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A popover is akin to a tall muffin that, when baked, features a convenient space/hole on its underside, perfect for stuffing and filling. The filling could be sweet, for example your favorite jam, or savory–cream cheese, bacon and grated cheese, roasted veggies and more. In the photo above you see popovers filled with cream cheese.
This no-fail popover recipe comes from The Boston Cooking-School Cook Book (1896), written by Fannie Farmer. This book introduced the concept of standardized measurements in culinary arts and included notes on housekeeping and other kitchen basics. Upon publication, the publishing house in charge saw no prospect of profit from the book, and limited the printing to only 3000 books. Contrary to expectations, the book became a kitchen essential in no time and is still in publication over 100 years later.
Fannie Farmer started out by teaching in a cooking school, and after she had started her own academy, was invited to lecture in Harvard on nutrition and diet. Farmer believed strongly in the effect of food on the poor and sick, and thus she focused her attention and research in that direction. She published books and gave lectures at the Harvard Medical School, all in the hopes of helping those who were ill. She understood the importance of food, its appearance in its effect on helping the sick to get better and regain their strength faster.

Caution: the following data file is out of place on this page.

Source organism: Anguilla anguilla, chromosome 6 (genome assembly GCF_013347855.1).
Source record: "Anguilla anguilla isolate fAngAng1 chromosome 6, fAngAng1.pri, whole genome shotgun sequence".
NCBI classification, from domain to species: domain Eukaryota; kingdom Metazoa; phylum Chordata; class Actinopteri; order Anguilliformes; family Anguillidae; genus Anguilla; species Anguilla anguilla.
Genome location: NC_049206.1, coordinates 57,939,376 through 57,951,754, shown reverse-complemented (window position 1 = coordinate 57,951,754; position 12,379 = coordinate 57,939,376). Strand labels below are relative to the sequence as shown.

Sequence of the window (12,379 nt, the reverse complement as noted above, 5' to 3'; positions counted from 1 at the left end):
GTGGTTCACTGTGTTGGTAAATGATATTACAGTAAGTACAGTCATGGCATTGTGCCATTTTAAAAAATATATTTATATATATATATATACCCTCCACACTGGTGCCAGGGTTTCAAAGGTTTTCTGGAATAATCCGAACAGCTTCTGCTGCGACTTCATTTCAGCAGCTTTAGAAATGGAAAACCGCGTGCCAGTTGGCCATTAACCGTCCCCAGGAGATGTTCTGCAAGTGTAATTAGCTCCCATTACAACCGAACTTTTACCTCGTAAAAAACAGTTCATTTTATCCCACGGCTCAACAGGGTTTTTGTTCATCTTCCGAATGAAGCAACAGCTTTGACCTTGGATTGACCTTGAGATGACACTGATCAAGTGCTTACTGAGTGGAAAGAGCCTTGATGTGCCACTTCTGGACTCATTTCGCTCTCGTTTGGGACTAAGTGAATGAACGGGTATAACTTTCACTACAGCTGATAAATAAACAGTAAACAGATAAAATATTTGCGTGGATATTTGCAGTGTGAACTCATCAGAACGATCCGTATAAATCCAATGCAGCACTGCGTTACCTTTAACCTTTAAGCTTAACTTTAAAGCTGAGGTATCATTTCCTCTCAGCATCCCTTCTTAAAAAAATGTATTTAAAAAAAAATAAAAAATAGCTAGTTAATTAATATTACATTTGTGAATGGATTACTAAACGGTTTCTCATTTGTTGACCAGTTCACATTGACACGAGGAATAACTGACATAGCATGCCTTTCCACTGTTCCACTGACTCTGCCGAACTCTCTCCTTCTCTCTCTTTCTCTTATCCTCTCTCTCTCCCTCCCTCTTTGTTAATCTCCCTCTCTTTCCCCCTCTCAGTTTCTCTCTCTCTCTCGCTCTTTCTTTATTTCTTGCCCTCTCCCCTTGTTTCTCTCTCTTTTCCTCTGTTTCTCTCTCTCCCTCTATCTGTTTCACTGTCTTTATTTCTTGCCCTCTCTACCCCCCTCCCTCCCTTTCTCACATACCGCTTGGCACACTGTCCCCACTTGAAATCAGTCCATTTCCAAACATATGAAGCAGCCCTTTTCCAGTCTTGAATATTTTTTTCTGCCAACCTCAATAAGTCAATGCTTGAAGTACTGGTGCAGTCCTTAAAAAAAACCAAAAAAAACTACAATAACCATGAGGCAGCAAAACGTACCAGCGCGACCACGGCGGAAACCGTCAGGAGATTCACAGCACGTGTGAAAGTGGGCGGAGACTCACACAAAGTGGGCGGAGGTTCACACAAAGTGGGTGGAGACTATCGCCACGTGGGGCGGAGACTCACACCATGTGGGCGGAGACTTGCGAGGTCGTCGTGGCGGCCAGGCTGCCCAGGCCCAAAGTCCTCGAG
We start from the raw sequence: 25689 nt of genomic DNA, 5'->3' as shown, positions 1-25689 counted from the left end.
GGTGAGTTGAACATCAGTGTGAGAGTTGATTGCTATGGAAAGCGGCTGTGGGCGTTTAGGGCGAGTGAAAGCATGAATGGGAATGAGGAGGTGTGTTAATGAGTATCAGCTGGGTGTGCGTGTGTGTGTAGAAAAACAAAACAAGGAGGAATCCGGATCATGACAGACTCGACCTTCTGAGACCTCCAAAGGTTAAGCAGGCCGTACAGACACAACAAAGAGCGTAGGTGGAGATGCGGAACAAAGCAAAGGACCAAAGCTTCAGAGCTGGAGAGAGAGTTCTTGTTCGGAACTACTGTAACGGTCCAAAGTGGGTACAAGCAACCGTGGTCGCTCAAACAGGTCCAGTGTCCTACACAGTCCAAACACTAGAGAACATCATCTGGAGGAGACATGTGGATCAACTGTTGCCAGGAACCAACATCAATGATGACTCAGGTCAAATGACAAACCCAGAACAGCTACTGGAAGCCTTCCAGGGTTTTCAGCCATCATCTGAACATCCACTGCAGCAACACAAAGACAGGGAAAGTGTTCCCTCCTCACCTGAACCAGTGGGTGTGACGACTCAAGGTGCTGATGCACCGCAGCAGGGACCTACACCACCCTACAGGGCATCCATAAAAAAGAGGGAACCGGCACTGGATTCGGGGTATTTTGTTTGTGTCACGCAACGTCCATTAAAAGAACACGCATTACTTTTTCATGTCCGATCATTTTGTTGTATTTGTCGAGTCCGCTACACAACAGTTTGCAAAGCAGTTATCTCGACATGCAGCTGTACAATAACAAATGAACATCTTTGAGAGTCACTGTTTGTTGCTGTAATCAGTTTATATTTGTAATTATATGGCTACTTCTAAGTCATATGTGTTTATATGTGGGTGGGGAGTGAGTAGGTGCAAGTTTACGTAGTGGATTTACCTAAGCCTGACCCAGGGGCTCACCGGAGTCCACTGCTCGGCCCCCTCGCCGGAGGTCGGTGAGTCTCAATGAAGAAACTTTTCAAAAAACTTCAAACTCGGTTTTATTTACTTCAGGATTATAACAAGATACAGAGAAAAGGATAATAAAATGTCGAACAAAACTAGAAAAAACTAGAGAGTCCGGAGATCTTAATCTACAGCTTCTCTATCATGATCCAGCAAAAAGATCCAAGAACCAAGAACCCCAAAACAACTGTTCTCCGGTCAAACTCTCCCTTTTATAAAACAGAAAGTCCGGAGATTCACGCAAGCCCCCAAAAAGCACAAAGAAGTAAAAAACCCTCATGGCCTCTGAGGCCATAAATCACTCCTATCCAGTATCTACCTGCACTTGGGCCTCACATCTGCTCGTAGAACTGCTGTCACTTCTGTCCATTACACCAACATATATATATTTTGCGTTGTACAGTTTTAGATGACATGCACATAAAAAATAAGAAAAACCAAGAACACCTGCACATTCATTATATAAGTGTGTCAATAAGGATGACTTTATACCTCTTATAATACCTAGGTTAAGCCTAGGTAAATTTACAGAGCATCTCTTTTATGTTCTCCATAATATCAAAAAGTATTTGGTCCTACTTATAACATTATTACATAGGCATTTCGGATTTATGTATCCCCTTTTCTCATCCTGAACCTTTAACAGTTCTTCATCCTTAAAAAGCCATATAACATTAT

Despite being in a wheelchair for the last seven years of her life, Farmer continued publishing works, making recipes, and giving lectures, she taught nurses and dietitians passionately and even ten before her death was still giving lectures to fully packed auditorium.
1 cup Flour
1 cup Milk
¼ Teaspoon Salt
1 Whole Egg
1/2 teaspoon melted butter
Preheat the oven to 370℉.
Mix salt and flour, and add milk gradually in order to obtain a smooth batter.
Add the egg, beaten until light, and butter into a bowl and beat for 2 minutes.
Pour into muffin or popover pan.
Bake for 30-35 min or until the tops are golden brown.
Pro Tip: Small round iron gem cups are the best to use for cooking popovers!
The texture of the popovers is much less sophisticated than that of their more elaborate pastry brethren, yet in spite of this simplicity, the taste is uncompromised. This feature makes them culinarily versatile and edible in any combination. Despite their compatibility with all sorts of stuffings, they are also well suited to be eaten plain, with a side of milk or juice perhaps, with no filling.